Critics argue that the real problem with France is with power-sharing, humility and sense of realism which they see as the equivalent of Brexiter’s perception of a parallel reality. They allege that Mr Macron has nothing to talk about with Mr Putin. France risks being further weakened by offering concessions to Russia. What seems beyond doubt is that France will be less influential in a more active and aggressive NATO increasingly reliant on US arms and leadership.
But what about Germany? Berlin has been, with France, in command of the EU since its inception as the Common Market. The status of both countries is unlikely to be unaffected by the redrawing of the European security map. Much has been made of Germany initial reluctance to send weapons into the war zone and more recently providing Leopard2 tanks to Ukraine. That decision is a new potential turning point in the transatlantic response to the Russian invasion. There is a difference between tanks built in Germany and driven by Ukrainian soldiers carrying Ukrainian flags in their own country, and German tanks driven by German soldiers invading another country as happened in 1941.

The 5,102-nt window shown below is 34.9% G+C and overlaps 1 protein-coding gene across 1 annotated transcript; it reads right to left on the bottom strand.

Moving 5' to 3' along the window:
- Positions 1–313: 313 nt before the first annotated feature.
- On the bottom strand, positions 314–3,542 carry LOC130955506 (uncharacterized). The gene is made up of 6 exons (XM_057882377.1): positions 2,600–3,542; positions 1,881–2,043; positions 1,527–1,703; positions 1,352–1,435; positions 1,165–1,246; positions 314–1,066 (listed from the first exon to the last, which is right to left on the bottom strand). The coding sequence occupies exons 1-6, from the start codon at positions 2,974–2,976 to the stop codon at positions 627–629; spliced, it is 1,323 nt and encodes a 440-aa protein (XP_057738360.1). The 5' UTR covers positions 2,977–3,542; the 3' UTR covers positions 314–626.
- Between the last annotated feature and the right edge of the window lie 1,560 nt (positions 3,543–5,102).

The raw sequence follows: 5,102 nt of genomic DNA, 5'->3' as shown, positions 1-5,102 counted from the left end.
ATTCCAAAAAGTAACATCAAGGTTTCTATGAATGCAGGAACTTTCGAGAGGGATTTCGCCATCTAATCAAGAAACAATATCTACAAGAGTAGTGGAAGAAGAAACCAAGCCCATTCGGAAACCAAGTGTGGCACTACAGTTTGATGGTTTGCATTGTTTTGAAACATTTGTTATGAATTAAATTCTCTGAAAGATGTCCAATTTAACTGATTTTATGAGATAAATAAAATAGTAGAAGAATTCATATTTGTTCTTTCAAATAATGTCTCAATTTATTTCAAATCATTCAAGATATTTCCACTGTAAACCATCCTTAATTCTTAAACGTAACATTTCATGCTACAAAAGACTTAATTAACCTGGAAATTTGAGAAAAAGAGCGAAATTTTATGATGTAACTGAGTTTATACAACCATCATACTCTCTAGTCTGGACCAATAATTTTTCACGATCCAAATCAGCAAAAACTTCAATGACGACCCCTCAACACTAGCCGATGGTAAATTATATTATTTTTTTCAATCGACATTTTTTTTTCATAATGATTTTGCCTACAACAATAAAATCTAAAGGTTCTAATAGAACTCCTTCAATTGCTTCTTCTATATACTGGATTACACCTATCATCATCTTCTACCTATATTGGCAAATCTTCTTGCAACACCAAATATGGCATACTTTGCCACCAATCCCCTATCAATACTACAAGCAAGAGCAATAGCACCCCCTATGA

As chancellor Olaf Scholz dramatically shifted his country’s ground, it is worth remembering that present day Germany is still politically and psychologically the product of the Second World War and the way German society has strived to overcome its Nazi past. Burdened by its history, it appears reticent about projecting hard power. Washington understands that keeping Germany on board with NATO allies as they confront the biggest threat to Western security in decades is essential. The country today is one if not the most important ally of the US. German conviction that moving together on tanks reduced the risk of Russian retaliation had to be taken into account, all the more because, unlike France, the UK and the US, Germany has no nuclear weapons. Scholz has to face down a strong pacifist wing in his own SPD party where many are steeped in suspicion of the US and NATO and have a record dating back to the years of Ostpolitik in the 1970s of advocating that Moscow should be viewed as an essential partner – reliable Russian gas versus German exports. Fear of escalating conflict with a nuclear power is perfectly legitimate.